About Face

Augmented Reality Is Changing the Cosmetics Industry Forever

Does this shade make me look too digitized?

May 22 by Kieran Galpin
Futurism
Image by Futurism

Trying on lipstick before you bought it once meant dealing with an apathetic store assistant and the dubious hygiene of putting your lips on the same surface as countless fellow shoppers.

Now, amplified by the pandemic, a flurry of prominent cosmetics brands are trying to reproduce that experience in apps that superimpose digital representations of cosmetic products, from brows to eyeliner to contouring cream, onto your face as viewed through your phone’s front facing camera. And then, of course, they try to sell that augmented reality vision to you in real life.

Take Pam McKim, an Orange County resident who recently downloaded My Dior, an app by storied fashion brand Christian Dior, for her iPhone 12. McKim tried on several shades of lipstick by digitally projecting them onto her face, ultimately ordering two hues of the company’s Addict Lip Glow Oil — 001 Pink and 006 Berry, to be precise — directly from the app.

“It was an interesting concept, so I tried it,” she told Futurism. “My lips were fire.”

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The trend is already making deep inroads into the beauty industry, which is estimated to be worth more than a half-trillion dollars. Prominent brands including Rihanna’s Fenty Beauty, Glossier, Gucci, NYX, Maybelline and Makeup Revolution are all experimenting with variations on the tech, some in increasingly serious ways. In 2018, cosmetics behemoth L’Oréal bought an entire AR development studio, ModiFace, to help build out its offerings in the space.

“It will be entirely normalized before you buy any cosmetic product,” said Tom Cheesewright, a business consultant in the UK. “Then you can actually create a really sick, digital experience, at very low cost to the brand.”

Behind this phenomenon is springing up a cottage industry of AR developers who specialize in the new convergence of cosmetics and filters.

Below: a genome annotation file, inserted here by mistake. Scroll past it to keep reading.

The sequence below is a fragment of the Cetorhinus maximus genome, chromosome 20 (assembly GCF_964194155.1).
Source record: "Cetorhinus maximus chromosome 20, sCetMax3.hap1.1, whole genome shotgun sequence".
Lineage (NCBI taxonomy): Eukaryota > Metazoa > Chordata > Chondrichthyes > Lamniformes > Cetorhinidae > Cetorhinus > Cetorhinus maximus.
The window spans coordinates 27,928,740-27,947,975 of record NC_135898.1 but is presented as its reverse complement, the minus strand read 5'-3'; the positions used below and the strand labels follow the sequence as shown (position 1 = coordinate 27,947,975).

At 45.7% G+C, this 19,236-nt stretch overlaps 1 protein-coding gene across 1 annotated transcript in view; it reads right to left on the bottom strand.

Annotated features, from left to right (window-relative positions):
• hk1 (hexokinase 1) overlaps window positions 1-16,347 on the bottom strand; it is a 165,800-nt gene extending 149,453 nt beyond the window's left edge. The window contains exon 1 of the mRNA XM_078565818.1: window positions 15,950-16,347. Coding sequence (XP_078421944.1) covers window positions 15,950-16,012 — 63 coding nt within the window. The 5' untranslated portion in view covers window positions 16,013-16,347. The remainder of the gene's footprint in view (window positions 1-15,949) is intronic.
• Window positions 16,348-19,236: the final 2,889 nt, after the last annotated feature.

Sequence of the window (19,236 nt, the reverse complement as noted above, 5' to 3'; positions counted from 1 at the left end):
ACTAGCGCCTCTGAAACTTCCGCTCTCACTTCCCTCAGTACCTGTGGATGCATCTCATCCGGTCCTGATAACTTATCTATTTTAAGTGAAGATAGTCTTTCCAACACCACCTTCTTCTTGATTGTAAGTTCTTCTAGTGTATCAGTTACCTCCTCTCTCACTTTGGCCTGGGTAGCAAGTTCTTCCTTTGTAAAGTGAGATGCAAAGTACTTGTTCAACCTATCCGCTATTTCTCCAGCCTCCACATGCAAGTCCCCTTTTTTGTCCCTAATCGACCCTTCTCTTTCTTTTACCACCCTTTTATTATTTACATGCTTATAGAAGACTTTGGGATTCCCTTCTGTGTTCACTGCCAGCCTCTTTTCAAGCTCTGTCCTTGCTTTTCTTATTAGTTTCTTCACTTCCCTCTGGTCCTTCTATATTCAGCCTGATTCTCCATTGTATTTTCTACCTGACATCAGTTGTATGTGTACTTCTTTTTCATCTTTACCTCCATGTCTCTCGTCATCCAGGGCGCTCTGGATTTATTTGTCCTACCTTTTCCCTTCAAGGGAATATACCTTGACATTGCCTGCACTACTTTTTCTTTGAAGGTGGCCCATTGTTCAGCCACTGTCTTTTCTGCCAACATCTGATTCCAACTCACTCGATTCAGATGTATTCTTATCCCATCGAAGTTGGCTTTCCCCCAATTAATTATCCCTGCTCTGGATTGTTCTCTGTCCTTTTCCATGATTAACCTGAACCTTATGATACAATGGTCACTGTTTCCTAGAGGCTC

Software developer Poplar Studio, for instance, has done work for brands including L’Oréal, NYX and Maybelline to create what those in the AR industry often call “experiences.”

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“People don’t necessarily want to travel to a store to just try stuff before you buy it,” Poplar CEO David Ripert told Futurism.

The beauty industry, he says, demands a level of fidelity that users don’t necessarily expect from an Instagram filter that adds bunny ears or a flower crown.

“The way it works for most technology out there is that it’s going to apply what we call a mask,” he said, which Poplar accomplishes by training the system with thousands of photos and 3D models of actual people’s face. “On that mask we’ve said this is the lip color and this is the blush and this is what we’re going to modify, and it’s going to try to apply that mask on top of your face.”

The difficulty, he said, is that “all our faces are different, and your lip form is different from mine and everybody else. It’s not going to look as realistic as possible unless it completely matches your own form, and that requires a lot of development.”

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And just as challenging as the variety of human faces, he said, is the unpredictability of the environments they can appear in.

“There might be things like, for example, reflections, like I’m looking at you on the camera right now as you move your face,” Ripert said. “So because you might have a blue light or maybe your wall is hard, color is going to reflect that on your skin.”